In my quest to eliminate unnecessary products and waste, I have tried to cut down on shampooing. I’ve actually tried to stop shampooing altogether (google “no poo” and you’ll find tons of testimonials from those who have successfully stopped shampooing; there’s even a “no poo” Wikipedia entry), but I lost patience during the dirty, greasy hair phase. So now I try to shampoo once or twice a week and get through the in-between days with corn starch. There are plenty of dry shampoos on the market and I tried a few from the beauty closet when I worked for a fashion magazine, but most of these products contain artificial fragrances and other ingredients I won’t use. I read that straight-from-the pantry corn starch could be used and I’ve found it works just as well. I keep it in the bathroom and dip my fingers in the jar to apply to roots on non-shampoo days. Hair maintains its natural shine from healthy hair oils, while roots get a quick de-greasing. Until I try quitting shampoo again….
I have already phased out cosmetics and personal care products that contain harmful chemical toxins in favor of safer alternatives. Recently, my green beauty experiments have led me to the kitchen, to use pantry ingredients that are actually good enough to eat (see previous post on olive oil). For a facial exfoliator, I’ve begun to use baking soda weekly or as needed, simply blending about a 1/2 teaspoon of baking soda with water and gently rubbing the paste on my face using a circular motion. It’s safe, easy, effective—and a lot less expensive than other facial washes and scrubs. I’ve also filled an empty shampoo bottle with distilled water (DIY distilled water: boil filtered water, let cool, use) and a tablespoon of baking soda and use it instead of traditional shampoo a few times a week.
(Public service footnote: Learn more about this from the Campaign For Safe Cosmetics and find out what’s in your products from the Environmental Working Group’s Skin Deep website).
I saw a post on a style blog yesterday about a new product available: an anti-frizz comb infused with olive oil. Infused with olive oil! To that, I say this: Ain’t nothing like the real thing, baby. There’s no need to buy a new comb or product—simply use olive oil. I keep olive oil in a vintage glass bottle in the bathroom. Usually I take a few drops and rub it between my palms and then gently run my hands through my hair, away from the scalp. When hair is very dry, I use olive oil as a deep conditioner, soaking the strands with the oil and twisting it into a ponytail knot for an hour before shampooing it out in the shower. Hair is softened and frizz-free—and I take great comfort in using a product that’s safe enough to eat (and already in the house). Photo note: I keep the olive oil away from the light to keep it fresh, but it’s photographed in the window here to catch the pretty morning light.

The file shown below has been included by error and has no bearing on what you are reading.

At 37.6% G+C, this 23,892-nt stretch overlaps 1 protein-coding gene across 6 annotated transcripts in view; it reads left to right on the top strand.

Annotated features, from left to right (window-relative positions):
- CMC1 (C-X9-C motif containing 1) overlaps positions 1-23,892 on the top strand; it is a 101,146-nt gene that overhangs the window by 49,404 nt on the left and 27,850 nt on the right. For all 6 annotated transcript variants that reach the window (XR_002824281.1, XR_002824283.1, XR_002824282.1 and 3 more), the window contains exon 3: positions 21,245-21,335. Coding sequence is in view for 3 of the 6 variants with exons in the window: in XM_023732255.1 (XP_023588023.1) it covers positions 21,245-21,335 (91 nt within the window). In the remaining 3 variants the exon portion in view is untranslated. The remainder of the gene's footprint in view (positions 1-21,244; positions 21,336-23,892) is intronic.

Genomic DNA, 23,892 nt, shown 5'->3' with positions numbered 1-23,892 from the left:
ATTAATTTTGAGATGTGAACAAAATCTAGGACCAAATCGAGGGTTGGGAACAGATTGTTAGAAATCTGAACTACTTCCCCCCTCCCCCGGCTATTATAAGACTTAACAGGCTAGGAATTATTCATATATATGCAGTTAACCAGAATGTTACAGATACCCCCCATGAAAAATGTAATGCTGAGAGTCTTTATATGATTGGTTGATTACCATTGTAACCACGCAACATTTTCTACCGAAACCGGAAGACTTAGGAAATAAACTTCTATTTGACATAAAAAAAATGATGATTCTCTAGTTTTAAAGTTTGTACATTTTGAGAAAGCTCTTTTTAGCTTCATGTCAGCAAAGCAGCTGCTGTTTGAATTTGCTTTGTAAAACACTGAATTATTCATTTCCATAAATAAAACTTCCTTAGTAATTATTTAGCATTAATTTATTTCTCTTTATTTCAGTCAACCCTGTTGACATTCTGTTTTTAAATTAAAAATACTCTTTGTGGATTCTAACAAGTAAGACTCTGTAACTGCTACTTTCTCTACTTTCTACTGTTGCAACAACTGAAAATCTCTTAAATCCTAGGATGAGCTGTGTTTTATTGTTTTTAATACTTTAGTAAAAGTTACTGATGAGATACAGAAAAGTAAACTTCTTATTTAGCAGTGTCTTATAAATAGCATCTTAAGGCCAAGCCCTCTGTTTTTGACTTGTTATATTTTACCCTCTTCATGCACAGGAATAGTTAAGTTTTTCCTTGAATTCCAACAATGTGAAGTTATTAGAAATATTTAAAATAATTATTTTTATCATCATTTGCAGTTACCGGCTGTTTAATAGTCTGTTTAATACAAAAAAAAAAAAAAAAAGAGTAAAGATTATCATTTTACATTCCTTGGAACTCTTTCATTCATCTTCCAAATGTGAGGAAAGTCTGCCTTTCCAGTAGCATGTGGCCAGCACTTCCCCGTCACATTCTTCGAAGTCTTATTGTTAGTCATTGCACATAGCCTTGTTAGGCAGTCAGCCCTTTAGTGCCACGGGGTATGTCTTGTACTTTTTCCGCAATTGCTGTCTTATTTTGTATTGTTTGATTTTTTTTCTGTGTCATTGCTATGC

Red Flower hair clip from Kocajo on Etsy
Red flower from Hot Pink and Sequins on Etsy
Flower headband from Rockstarlette on Etsy
Last week’s “Glee” featured a tango version of “Kiss,” with Matthew Morrison dancing with guest star Gwyneth Paltrow. Good song, good dance (and good show), and all I could think about was how I loved the red flower in Paltrow’s hair. Flower clenched between the teeth? Not practical in everyday life, but a flower in your hair can be either sweet (flower child) or sexy (tango dancer). A halter top or dress with a red flower in your hair and dainty earrings and you’re good to go. The flowers above come from Etsy sellers who use recycled materials for their handiwork; the real hibiscus flower on top was spotted in the neighborhood.
My goddaughter Mary, 9, is a girl who likes to have fun with fashion, often putting together outfits that are unexpected and bold (and not just when she’s playing dress-up). For this look, her equally stylish mom braided her hair before bedtime to give her soft, natural waves and then added a few braids to her ponytail, using hairbands I sent her that have pieces of recycled fabric scraps tied to the band (leopard, grey fleece, camouflage).